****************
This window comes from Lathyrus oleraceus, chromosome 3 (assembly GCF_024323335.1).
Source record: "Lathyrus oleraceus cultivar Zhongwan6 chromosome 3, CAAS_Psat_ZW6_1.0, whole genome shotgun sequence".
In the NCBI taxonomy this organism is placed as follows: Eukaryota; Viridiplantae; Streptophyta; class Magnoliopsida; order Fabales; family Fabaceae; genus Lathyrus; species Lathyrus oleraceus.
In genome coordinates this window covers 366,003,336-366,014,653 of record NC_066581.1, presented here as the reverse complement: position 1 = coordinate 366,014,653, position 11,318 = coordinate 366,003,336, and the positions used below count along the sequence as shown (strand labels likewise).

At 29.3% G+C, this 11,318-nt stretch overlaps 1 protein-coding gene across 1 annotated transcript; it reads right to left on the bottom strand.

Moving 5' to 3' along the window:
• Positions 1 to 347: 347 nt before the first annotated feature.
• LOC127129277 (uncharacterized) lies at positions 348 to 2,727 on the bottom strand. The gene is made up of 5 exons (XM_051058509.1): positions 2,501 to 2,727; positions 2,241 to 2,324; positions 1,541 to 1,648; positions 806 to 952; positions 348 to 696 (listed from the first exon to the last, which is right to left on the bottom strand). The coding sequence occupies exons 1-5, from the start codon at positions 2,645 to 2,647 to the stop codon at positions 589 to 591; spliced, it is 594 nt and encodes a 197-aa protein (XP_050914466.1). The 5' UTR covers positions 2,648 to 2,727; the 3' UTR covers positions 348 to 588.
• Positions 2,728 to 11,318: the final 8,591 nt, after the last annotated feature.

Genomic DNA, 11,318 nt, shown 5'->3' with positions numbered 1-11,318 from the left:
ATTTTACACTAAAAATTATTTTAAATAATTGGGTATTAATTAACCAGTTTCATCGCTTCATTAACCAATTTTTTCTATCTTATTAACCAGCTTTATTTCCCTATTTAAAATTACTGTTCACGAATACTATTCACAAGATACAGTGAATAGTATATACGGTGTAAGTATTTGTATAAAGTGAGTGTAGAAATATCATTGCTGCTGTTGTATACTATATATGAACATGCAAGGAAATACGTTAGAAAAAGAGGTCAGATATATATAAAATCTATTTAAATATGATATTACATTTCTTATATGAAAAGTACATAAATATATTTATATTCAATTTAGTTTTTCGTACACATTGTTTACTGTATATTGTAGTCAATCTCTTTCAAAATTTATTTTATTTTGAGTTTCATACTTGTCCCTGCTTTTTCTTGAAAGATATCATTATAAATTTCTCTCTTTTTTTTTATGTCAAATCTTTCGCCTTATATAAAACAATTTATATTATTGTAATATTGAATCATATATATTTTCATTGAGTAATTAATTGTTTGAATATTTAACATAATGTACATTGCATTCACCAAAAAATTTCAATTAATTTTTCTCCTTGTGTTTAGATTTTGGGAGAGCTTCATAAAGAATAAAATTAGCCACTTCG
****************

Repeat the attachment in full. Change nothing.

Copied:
This window comes from Lathyrus oleraceus, chromosome 3 (assembly GCF_024323335.1).
Source record: "Lathyrus oleraceus cultivar Zhongwan6 chromosome 3, CAAS_Psat_ZW6_1.0, whole genome shotgun sequence".
In the NCBI taxonomy this organism is placed as follows: Eukaryota; Viridiplantae; Streptophyta; class Magnoliopsida; order Fabales; family Fabaceae; genus Lathyrus; species Lathyrus oleraceus.
In genome coordinates this window covers 366,003,336-366,014,653 of record NC_066581.1, presented here as the reverse complement: position 1 = coordinate 366,014,653, position 11,318 = coordinate 366,003,336, and the positions used below count along the sequence as shown (strand labels likewise).

At 29.3% G+C, this 11,318-nt stretch overlaps 1 protein-coding gene across 1 annotated transcript; it reads right to left on the bottom strand.

Moving 5' to 3' along the window:
• Positions 1 to 347: 347 nt before the first annotated feature.
• LOC127129277 (uncharacterized) lies at positions 348 to 2,727 on the bottom strand. The gene is made up of 5 exons (XM_051058509.1): positions 2,501 to 2,727; positions 2,241 to 2,324; positions 1,541 to 1,648; positions 806 to 952; positions 348 to 696 (listed from the first exon to the last, which is right to left on the bottom strand). The coding sequence occupies exons 1-5, from the start codon at positions 2,645 to 2,647 to the stop codon at positions 589 to 591; spliced, it is 594 nt and encodes a 197-aa protein (XP_050914466.1). The 5' UTR covers positions 2,648 to 2,727; the 3' UTR covers positions 348 to 588.
• Positions 2,728 to 11,318: the final 8,591 nt, after the last annotated feature.

Genomic DNA, 11,318 nt, shown 5'->3' with positions numbered 1-11,318 from the left:
ATTTTACACTAAAAATTATTTTAAATAATTGGGTATTAATTAACCAGTTTCATCGCTTCATTAACCAATTTTTTCTATCTTATTAACCAGCTTTATTTCCCTATTTAAAATTACTGTTCACGAATACTATTCACAAGATACAGTGAATAGTATATACGGTGTAAGTATTTGTATAAAGTGAGTGTAGAAATATCATTGCTGCTGTTGTATACTATATATGAACATGCAAGGAAATACGTTAGAAAAAGAGGTCAGATATATATAAAATCTATTTAAATATGATATTACATTTCTTATATGAAAAGTACATAAATATATTTATATTCAATTTAGTTTTTCGTACACATTGTTTACTGTATATTGTAGTCAATCTCTTTCAAAATTTATTTTATTTTGAGTTTCATACTTGTCCCTGCTTTTTCTTGAAAGATATCATTATAAATTTCTCTCTTTTTTTTTATGTCAAATCTTTCGCCTTATATAAAACAATTTATATTATTGTAATATTGAATCATATATATTTTCATTGAGTAATTAATTGTTTGAATATTTAACATAATGTACATTGCATTCACCAAAAAATTTCAATTAATTTTTCTCCTTGTGTTTAGATTTTGGGAGAGCTTCATAAAGAATAAAATTAGCCACTTCG